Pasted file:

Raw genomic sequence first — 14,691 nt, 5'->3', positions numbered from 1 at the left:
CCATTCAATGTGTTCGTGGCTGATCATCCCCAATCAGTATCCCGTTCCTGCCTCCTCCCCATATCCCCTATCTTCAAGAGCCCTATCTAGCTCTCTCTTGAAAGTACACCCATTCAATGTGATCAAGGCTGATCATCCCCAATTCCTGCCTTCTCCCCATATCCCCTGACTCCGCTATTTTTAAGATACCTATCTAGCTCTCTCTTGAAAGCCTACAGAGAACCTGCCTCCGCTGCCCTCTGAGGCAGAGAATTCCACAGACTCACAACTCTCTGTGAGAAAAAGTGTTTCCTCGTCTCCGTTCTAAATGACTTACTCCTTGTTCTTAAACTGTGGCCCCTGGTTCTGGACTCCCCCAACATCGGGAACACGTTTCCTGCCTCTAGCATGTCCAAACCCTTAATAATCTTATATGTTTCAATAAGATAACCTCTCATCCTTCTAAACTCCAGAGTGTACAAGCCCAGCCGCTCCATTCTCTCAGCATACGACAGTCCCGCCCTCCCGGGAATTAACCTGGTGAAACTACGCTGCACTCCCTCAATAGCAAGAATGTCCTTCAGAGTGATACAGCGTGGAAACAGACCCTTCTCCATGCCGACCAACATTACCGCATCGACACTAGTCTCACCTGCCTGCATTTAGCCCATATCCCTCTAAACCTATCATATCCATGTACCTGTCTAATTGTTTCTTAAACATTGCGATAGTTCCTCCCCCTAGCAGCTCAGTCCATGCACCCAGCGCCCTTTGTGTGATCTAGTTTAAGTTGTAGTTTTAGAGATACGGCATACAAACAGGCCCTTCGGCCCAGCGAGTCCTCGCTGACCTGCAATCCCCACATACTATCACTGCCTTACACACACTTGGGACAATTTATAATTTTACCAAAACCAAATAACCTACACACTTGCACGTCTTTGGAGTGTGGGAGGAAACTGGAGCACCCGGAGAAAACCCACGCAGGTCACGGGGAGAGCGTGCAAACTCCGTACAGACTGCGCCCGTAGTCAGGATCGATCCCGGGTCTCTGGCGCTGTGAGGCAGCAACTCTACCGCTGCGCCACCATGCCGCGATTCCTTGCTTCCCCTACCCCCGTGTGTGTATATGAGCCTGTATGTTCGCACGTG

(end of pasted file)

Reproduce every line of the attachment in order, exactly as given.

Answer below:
Raw genomic sequence first — 14,691 nt, 5'->3', positions numbered from 1 at the left:
CCATTCAATGTGTTCGTGGCTGATCATCCCCAATCAGTATCCCGTTCCTGCCTCCTCCCCATATCCCCTATCTTCAAGAGCCCTATCTAGCTCTCTCTTGAAAGTACACCCATTCAATGTGATCAAGGCTGATCATCCCCAATTCCTGCCTTCTCCCCATATCCCCTGACTCCGCTATTTTTAAGATACCTATCTAGCTCTCTCTTGAAAGCCTACAGAGAACCTGCCTCCGCTGCCCTCTGAGGCAGAGAATTCCACAGACTCACAACTCTCTGTGAGAAAAAGTGTTTCCTCGTCTCCGTTCTAAATGACTTACTCCTTGTTCTTAAACTGTGGCCCCTGGTTCTGGACTCCCCCAACATCGGGAACACGTTTCCTGCCTCTAGCATGTCCAAACCCTTAATAATCTTATATGTTTCAATAAGATAACCTCTCATCCTTCTAAACTCCAGAGTGTACAAGCCCAGCCGCTCCATTCTCTCAGCATACGACAGTCCCGCCCTCCCGGGAATTAACCTGGTGAAACTACGCTGCACTCCCTCAATAGCAAGAATGTCCTTCAGAGTGATACAGCGTGGAAACAGACCCTTCTCCATGCCGACCAACATTACCGCATCGACACTAGTCTCACCTGCCTGCATTTAGCCCATATCCCTCTAAACCTATCATATCCATGTACCTGTCTAATTGTTTCTTAAACATTGCGATAGTTCCTCCCCCTAGCAGCTCAGTCCATGCACCCAGCGCCCTTTGTGTGATCTAGTTTAAGTTGTAGTTTTAGAGATACGGCATACAAACAGGCCCTTCGGCCCAGCGAGTCCTCGCTGACCTGCAATCCCCACATACTATCACTGCCTTACACACACTTGGGACAATTTATAATTTTACCAAAACCAAATAACCTACACACTTGCACGTCTTTGGAGTGTGGGAGGAAACTGGAGCACCCGGAGAAAACCCACGCAGGTCACGGGGAGAGCGTGCAAACTCCGTACAGACTGCGCCCGTAGTCAGGATCGATCCCGGGTCTCTGGCGCTGTGAGGCAGCAACTCTACCGCTGCGCCACCATGCCGCGATTCCTTGCTTCCCCTACCCCCGTGTGTGTATATGAGCCTGTATGTTCGCACGTG